Mindfulness in modern schools?
May 2nd 2019
School is all about spending hours sat behind a school desk and stressing over just about everything, right?
Unless you have been living on another planet you will have noticed that mindfulness is everywhere: from social media to newspapers to doctors recommending it to patients. Mindfulness has been found to reduce blood pressure and help with mental health concerns such as stress and anxiety. In recent years, a campaign has begun to have meditation and yoga added to the national curriculum. For some, this feels like yet another thing for teachers to worry about. But could mindfulness in schools be the answer to the current mental health problem? Start by encouraging children to take a five minute break while still seated on their school chairs and particapate in a body scan courtesy of Fablefy.
How do they feel now?
According to the NSPCC, there has been a 35% increase in the number of children seeking help for mental health issues and this number is only going to go up. The pressures of social media mean that any bullying happening in schools follows children home. Similarly, images of ‘perfect’ bodies are appearing all over the internet, leading to low self-esteem in boys and girls. With a constant stream of world news in most homes, children are increasingly affected by events such as terrorism as they struggle to decipher what is happening close by and what is happening far away. For children and adolescents of all ages, the world can feel like a scary place.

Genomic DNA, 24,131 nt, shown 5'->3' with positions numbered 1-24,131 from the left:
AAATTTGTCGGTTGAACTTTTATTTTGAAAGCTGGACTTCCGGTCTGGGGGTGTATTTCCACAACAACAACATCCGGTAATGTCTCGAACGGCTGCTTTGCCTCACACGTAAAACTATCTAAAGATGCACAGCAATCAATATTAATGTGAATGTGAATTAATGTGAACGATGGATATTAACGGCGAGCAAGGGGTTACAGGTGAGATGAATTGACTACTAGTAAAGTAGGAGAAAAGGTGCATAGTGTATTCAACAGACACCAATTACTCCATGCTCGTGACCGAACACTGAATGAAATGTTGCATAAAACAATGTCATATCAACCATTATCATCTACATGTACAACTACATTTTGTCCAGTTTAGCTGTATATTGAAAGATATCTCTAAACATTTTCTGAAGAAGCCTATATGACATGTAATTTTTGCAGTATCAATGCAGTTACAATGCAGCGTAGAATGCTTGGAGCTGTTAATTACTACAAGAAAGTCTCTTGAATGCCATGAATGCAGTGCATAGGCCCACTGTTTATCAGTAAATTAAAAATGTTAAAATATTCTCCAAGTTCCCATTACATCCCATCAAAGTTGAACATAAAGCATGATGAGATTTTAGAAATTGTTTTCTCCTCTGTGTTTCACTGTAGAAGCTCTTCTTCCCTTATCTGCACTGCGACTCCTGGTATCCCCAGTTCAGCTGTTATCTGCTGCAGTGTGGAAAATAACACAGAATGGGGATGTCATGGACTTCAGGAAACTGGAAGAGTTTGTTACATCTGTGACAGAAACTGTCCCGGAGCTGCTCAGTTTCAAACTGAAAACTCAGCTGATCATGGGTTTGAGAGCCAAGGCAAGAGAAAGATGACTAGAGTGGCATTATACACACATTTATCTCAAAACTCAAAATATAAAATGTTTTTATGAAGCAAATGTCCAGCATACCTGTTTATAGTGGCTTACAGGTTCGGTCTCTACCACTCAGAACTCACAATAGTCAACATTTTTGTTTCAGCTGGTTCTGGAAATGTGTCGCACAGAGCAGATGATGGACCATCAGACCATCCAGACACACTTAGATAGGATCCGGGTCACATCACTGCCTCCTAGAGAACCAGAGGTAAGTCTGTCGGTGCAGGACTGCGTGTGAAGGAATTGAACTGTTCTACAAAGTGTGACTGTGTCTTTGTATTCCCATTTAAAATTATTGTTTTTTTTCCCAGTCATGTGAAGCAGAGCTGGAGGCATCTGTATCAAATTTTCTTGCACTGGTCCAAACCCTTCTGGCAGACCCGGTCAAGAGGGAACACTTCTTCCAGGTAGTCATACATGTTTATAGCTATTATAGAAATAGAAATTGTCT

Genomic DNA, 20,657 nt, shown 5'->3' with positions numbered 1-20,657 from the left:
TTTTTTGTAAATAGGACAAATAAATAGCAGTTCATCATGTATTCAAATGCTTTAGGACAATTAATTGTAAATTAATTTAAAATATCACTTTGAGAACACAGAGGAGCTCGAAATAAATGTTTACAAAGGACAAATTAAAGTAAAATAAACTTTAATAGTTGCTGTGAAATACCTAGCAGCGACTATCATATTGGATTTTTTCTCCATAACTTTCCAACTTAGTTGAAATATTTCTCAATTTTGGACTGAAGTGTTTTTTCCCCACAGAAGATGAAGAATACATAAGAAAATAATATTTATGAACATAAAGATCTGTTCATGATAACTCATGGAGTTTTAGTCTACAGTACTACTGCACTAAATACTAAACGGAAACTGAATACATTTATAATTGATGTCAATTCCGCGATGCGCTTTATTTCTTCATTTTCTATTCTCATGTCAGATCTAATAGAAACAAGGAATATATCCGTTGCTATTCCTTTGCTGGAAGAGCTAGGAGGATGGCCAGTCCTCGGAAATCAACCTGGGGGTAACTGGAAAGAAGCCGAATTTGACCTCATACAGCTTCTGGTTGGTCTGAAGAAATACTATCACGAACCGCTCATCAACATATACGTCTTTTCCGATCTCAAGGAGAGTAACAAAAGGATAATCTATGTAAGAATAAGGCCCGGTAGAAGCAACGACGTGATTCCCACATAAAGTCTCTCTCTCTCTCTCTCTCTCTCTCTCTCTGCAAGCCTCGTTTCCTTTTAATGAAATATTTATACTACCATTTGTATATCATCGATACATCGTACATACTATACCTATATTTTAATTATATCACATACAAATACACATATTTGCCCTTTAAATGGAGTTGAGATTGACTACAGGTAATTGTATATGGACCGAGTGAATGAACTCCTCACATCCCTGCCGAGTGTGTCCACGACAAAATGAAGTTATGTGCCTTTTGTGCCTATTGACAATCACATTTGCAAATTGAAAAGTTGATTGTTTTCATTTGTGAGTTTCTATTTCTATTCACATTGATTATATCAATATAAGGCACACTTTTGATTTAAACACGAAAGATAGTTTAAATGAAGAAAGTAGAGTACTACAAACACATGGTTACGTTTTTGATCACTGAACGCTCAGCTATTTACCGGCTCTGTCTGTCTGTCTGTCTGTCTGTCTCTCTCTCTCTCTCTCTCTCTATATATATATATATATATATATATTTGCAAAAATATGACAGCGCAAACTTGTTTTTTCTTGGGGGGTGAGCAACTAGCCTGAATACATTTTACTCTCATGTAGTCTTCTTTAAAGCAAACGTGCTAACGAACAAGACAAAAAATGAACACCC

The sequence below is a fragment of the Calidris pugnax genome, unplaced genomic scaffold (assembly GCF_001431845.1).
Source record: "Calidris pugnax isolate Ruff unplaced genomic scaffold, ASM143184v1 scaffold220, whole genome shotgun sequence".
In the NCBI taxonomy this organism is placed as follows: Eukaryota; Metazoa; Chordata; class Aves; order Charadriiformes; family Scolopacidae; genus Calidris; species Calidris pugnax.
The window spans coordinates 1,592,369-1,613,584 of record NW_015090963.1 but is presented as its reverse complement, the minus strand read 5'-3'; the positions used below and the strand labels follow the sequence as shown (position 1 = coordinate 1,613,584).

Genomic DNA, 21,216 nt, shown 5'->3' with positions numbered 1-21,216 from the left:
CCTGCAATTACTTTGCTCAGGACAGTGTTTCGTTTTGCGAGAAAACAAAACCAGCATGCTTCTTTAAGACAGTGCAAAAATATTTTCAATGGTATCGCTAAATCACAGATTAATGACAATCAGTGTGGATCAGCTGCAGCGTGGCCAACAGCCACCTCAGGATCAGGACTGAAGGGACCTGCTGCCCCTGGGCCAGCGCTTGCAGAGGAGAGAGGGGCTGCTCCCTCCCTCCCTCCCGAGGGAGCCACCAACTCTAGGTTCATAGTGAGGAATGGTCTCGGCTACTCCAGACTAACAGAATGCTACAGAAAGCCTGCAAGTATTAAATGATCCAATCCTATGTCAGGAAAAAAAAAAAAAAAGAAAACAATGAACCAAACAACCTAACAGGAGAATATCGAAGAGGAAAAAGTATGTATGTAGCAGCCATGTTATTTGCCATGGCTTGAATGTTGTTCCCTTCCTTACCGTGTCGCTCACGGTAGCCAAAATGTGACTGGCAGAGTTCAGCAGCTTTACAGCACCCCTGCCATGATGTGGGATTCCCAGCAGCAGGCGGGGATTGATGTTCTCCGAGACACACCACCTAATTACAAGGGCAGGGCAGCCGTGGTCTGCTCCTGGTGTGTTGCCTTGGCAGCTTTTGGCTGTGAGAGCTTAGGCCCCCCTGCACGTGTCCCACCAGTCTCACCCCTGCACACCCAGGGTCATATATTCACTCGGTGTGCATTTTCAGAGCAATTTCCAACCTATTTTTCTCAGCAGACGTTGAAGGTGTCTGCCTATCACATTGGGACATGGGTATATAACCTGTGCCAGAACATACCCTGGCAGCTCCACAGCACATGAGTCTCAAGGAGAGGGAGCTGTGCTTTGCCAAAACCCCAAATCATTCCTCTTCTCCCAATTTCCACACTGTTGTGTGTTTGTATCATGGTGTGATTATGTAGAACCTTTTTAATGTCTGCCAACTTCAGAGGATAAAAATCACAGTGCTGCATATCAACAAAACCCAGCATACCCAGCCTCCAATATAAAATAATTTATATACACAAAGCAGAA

As educators, dealing with this problem can be challenging. Resources are stretched as it is. With so many children to help and so many problems that can occur, how is it possible to support all the pupils in our schools?
Mindfulness is a technique to help anyone cope with life’s events, whether that’s bereavement, study and work pressures, arguments or wider issues causing psychic dissidence on a daily basis. Mindfulness uses techniques such as focusing on the breath, or using touch points like the feet on the ground to help calm us down. These techniques are practised at times of rest and once they become normalised, can be used in times of stress to reduce the impact of anxiety on our bodies and minds. Mindfulness-based cognitive behavioural therapy is being increasingly used by psychologists and therapists to help individuals of all ages deal with causes of stress – it has been found to not only help stress and anxiety but physical symptoms such as fatigue and pain.
In schools, mindfulness can be slotted into a few minutes each day. For faith schools, adding a few moments of focusing on the breath before or after prayers and for none faith schools, doing the same before break time or at the start of the day. Mindfulness has been proven to have so many benefits that the children in our schools deserve to have access to it and teachers and carers are bound to see its benefits in their students.